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EnglishEdit

 
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Alternative formsEdit

EtymologyEdit

First attested from 1300, from Middle English merveile, from Old French merveille (a wonder), from Vulgar Latin *miribilia, from Latin mirabilia (wonderful things), from neuter plural of mirabilis (strange, wonderful), from miror (I wonder at), from mirus (wonderful).

PronunciationEdit

NounEdit

marvel (plural marvels)

  1. That which causes wonder; a prodigy; a miracle.
    • 2017 December 1, Tom Breihan, “Mad Max: Fury Road might already be the best action movie ever made”, in The Onion AV Club[1]:
      He found ways to film fiery, elaborate car-wrecks, keeping everything visually clear and beautiful without killing or even seriously injuring anyone. On a sheer technical level, the movie is a marvel.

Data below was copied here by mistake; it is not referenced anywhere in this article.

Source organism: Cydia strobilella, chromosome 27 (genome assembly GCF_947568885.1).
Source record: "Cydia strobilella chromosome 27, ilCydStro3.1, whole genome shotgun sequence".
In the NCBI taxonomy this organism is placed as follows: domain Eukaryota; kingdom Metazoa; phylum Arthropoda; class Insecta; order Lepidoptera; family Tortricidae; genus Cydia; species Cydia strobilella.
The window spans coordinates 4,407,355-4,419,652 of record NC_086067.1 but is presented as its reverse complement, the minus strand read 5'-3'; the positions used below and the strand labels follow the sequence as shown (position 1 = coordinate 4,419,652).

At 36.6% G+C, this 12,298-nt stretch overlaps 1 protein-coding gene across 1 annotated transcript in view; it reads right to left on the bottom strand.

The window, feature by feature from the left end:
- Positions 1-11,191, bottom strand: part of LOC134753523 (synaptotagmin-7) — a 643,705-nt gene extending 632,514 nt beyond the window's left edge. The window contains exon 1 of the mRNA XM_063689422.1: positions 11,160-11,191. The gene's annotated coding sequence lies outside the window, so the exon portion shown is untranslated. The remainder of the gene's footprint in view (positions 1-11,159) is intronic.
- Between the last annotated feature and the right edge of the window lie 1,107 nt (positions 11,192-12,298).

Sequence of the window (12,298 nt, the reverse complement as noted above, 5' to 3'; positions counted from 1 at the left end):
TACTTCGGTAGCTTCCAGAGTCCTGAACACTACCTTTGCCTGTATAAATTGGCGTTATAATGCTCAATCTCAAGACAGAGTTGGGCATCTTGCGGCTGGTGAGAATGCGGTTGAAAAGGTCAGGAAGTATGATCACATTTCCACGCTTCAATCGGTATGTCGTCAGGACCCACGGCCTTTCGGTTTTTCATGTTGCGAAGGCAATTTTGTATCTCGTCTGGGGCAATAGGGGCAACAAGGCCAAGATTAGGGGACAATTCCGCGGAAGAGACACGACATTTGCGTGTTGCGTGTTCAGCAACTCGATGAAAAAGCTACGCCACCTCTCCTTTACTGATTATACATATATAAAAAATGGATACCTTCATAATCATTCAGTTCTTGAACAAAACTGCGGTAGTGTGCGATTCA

2. Wonder, astonishment.
    • Sir Walter Scott
      Use lessens marvel.

Derived termsEdit

TranslationsEdit

VerbEdit

marvel (third-person singular simple present marvels, present participle (UK) marvelling or (US) marveling, simple past and past participle (UK) marvelled or (US) marveled)

  1. (intransitive) To become filled with wonderment or admiration; to be amazed at something.
    • Bible, 1 John iii. 13
      Marvel not, my brethren, if the world hate you.
  2. (obsolete, transitive) To marvel at.
    (Can we find and add a quotation of Wyclif to this entry?)
  3. (obsolete, transitive, used impersonally) To cause to marvel or be surprised.
    • Richard the Redeless
      But much now me marvelleth.

TranslationsEdit

AnagramsEdit